One reason for the phenomenal growth of MySpace has been its roots in the LA music and clubbing scene. By encouraging bands to have profiles, it has in effect acted as an eBay for music by matching new bands with fans seeking new music.
Now that MySpace has gained such a massive user base, can any up-and-coming band afford not to be there? Indeed, do they need to have their own Web site at all if MySpace is where the audience has been aggregated and a band's MySpace profile offers so much community functionality?
See a couple of examples from street posters and fliers here in central London.
NoblesseOblige.co.uk is a basic brochureware site - info, news, releases etc - and the contact link points to, yes, their MySpace profile. Toxic Crew are only on Myspace. (Top tip for Betty Curse, MySpace.co.uk doesn't go to MySpace, it goes somewhere else.)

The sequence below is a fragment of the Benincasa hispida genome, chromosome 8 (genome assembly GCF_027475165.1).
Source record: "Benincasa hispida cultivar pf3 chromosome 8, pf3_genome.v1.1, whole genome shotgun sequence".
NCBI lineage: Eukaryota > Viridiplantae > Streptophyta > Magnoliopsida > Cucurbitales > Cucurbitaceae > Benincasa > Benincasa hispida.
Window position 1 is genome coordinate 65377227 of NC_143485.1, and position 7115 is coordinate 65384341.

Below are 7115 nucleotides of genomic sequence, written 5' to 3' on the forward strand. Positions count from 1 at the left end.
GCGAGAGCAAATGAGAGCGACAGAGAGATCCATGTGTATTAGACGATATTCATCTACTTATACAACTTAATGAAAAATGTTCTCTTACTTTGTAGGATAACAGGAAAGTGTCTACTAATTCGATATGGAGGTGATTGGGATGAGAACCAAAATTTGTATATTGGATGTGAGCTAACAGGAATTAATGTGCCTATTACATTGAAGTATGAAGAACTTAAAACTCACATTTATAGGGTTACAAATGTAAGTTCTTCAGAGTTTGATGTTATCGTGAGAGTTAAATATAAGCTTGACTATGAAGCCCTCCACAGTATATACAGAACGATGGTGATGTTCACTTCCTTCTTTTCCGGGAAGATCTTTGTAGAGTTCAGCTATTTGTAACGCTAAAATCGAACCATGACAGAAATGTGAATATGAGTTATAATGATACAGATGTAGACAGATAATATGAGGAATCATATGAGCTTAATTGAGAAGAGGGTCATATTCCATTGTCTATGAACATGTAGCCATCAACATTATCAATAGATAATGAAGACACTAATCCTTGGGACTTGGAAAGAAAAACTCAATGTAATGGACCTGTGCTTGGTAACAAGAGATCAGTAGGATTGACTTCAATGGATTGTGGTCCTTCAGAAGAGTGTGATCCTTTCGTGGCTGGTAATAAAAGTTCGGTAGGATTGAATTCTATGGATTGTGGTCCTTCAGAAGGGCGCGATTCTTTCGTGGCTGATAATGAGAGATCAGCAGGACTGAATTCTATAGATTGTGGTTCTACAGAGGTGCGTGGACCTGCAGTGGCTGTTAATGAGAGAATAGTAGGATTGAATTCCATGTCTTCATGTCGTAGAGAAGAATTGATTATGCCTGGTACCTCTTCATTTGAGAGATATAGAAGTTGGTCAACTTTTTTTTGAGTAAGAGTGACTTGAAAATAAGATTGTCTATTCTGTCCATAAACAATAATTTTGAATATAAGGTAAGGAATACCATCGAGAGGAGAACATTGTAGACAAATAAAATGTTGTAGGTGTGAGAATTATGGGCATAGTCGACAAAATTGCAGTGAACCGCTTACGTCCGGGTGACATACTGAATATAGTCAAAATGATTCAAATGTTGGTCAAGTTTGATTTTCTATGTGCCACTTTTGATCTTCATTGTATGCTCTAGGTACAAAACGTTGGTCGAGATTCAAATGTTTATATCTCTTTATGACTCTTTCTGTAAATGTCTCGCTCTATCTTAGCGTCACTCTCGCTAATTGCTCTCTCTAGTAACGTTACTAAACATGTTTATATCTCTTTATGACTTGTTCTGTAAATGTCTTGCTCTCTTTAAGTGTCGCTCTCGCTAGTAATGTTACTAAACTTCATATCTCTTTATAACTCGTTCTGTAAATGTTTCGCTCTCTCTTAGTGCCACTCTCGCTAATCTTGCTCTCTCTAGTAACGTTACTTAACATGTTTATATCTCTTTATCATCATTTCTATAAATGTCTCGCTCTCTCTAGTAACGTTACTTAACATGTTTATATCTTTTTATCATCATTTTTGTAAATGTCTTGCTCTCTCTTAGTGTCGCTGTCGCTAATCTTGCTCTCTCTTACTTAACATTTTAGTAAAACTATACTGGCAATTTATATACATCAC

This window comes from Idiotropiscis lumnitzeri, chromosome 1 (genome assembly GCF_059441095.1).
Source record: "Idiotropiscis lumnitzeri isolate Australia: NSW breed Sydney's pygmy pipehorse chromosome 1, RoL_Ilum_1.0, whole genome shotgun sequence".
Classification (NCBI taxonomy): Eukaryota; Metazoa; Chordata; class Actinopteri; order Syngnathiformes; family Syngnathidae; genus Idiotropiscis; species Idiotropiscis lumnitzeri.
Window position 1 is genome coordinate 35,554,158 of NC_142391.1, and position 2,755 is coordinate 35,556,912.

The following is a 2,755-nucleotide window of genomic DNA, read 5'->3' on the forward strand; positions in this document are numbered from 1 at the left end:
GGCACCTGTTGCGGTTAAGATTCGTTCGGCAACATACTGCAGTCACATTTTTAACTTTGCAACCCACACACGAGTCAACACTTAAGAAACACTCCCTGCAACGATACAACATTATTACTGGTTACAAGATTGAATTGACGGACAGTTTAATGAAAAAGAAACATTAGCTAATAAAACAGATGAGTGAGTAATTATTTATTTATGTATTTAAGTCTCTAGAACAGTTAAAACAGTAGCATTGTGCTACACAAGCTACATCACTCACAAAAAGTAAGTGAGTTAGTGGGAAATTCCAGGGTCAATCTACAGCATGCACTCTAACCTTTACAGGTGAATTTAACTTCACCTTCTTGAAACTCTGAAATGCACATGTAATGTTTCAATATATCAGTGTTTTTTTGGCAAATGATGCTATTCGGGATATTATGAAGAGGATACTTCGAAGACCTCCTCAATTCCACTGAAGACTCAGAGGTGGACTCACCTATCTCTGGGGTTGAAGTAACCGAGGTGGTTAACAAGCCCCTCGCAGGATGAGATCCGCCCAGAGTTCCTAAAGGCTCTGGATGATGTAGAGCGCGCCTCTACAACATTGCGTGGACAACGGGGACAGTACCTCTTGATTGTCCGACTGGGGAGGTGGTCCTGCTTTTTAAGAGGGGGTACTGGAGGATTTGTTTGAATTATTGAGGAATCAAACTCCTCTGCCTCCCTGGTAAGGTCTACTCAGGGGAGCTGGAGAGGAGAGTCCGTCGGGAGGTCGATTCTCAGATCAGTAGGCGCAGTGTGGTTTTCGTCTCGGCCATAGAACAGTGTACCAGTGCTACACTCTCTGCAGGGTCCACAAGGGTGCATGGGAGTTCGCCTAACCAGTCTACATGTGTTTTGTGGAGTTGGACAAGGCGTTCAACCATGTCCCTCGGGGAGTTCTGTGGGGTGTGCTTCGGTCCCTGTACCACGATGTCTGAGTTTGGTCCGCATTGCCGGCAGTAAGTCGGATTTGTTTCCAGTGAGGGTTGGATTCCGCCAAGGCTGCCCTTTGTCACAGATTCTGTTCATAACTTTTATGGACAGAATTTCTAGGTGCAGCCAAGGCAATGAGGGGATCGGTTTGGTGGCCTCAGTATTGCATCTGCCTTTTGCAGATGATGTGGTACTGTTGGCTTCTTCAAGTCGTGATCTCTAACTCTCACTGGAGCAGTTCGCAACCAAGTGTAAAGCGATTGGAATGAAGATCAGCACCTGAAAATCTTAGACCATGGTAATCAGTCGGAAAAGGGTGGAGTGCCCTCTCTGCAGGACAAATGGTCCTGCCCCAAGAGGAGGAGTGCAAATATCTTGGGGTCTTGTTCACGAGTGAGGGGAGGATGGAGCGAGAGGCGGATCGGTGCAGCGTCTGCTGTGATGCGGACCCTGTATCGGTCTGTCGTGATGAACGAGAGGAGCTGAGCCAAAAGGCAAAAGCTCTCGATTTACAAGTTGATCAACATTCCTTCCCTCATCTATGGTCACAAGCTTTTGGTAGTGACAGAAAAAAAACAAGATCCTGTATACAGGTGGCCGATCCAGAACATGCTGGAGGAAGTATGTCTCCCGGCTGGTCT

Of course, there are still alternatives to MySpace, such as other social networking communities (particularly Bebo) and dedicated music sites, but for now a major market of older teens and young adults has settled with News Corp. So what will happen to music marketing when all new bands have to be there and their profiles are functionally identical? Does online marketing just come down to attracting users to the profile and working with MySpace to get the band on their music home page? And how much power does that give to News Corp in the music industry as a whole?
Fox Interactive President Ross Levinsohn (who recommended to Murdoch that News Corp should buy MySpace): "You’ll see us morphing from a content company into a marketing company, a youth marketing company especially, because that’s where everything starts." (Source: His Space article in Wired.)
Of course, it's all much easier if the bands are doing some of the morphing for you...
For more on guerrilla marketing via MySpace, see James Cooper's graffiti experiment and also his post on Lily Allen's posters promoting a mobile mailing list.
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